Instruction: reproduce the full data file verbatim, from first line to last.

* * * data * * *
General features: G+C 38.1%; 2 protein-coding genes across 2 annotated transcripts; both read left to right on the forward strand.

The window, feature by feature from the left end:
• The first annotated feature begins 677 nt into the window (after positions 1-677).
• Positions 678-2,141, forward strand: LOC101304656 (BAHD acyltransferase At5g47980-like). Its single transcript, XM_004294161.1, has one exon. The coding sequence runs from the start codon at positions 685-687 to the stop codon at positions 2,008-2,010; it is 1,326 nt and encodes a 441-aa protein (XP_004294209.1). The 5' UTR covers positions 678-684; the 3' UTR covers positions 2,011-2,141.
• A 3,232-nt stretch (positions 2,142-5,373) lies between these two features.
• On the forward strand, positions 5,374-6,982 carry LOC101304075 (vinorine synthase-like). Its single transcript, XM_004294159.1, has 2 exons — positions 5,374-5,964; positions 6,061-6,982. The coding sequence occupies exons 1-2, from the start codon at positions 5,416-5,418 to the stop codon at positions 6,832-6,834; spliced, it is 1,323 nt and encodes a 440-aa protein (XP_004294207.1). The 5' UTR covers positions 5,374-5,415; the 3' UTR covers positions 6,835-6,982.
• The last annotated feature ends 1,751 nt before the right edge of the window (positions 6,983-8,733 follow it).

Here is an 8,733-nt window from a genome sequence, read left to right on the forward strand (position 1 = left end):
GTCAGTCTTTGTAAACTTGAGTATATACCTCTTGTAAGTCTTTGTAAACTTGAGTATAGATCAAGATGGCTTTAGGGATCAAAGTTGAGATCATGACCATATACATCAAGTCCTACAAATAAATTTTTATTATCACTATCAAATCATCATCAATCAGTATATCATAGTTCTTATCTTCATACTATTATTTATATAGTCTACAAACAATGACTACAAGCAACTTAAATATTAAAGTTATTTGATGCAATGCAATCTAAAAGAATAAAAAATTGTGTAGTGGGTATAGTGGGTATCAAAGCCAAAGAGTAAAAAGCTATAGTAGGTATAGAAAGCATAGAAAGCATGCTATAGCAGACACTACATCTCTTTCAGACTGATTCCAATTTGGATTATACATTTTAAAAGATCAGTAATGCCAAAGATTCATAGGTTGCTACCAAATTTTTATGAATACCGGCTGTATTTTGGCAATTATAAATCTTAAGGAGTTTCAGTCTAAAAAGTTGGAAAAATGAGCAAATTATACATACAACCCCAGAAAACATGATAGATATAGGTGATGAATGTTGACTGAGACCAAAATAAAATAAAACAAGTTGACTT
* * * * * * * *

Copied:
General features: G+C 38.1%; 2 protein-coding genes across 2 annotated transcripts; both read left to right on the forward strand.

The window, feature by feature from the left end:
• The first annotated feature begins 677 nt into the window (after positions 1-677).
• Positions 678-2,141, forward strand: LOC101304656 (BAHD acyltransferase At5g47980-like). Its single transcript, XM_004294161.1, has one exon. The coding sequence runs from the start codon at positions 685-687 to the stop codon at positions 2,008-2,010; it is 1,326 nt and encodes a 441-aa protein (XP_004294209.1). The 5' UTR covers positions 678-684; the 3' UTR covers positions 2,011-2,141.
• A 3,232-nt stretch (positions 2,142-5,373) lies between these two features.
• On the forward strand, positions 5,374-6,982 carry LOC101304075 (vinorine synthase-like). Its single transcript, XM_004294159.1, has 2 exons — positions 5,374-5,964; positions 6,061-6,982. The coding sequence occupies exons 1-2, from the start codon at positions 5,416-5,418 to the stop codon at positions 6,832-6,834; spliced, it is 1,323 nt and encodes a 440-aa protein (XP_004294207.1). The 5' UTR covers positions 5,374-5,415; the 3' UTR covers positions 6,835-6,982.
• The last annotated feature ends 1,751 nt before the right edge of the window (positions 6,983-8,733 follow it).

Here is an 8,733-nt window from a genome sequence, read left to right on the forward strand (position 1 = left end):
GTCAGTCTTTGTAAACTTGAGTATATACCTCTTGTAAGTCTTTGTAAACTTGAGTATAGATCAAGATGGCTTTAGGGATCAAAGTTGAGATCATGACCATATACATCAAGTCCTACAAATAAATTTTTATTATCACTATCAAATCATCATCAATCAGTATATCATAGTTCTTATCTTCATACTATTATTTATATAGTCTACAAACAATGACTACAAGCAACTTAAATATTAAAGTTATTTGATGCAATGCAATCTAAAAGAATAAAAAATTGTGTAGTGGGTATAGTGGGTATCAAAGCCAAAGAGTAAAAAGCTATAGTAGGTATAGAAAGCATAGAAAGCATGCTATAGCAGACACTACATCTCTTTCAGACTGATTCCAATTTGGATTATACATTTTAAAAGATCAGTAATGCCAAAGATTCATAGGTTGCTACCAAATTTTTATGAATACCGGCTGTATTTTGGCAATTATAAATCTTAAGGAGTTTCAGTCTAAAAAGTTGGAAAAATGAGCAAATTATACATACAACCCCAGAAAACATGATAGATATAGGTGATGAATGTTGACTGAGACCAAAATAAAATAAAACAAGTTGACTT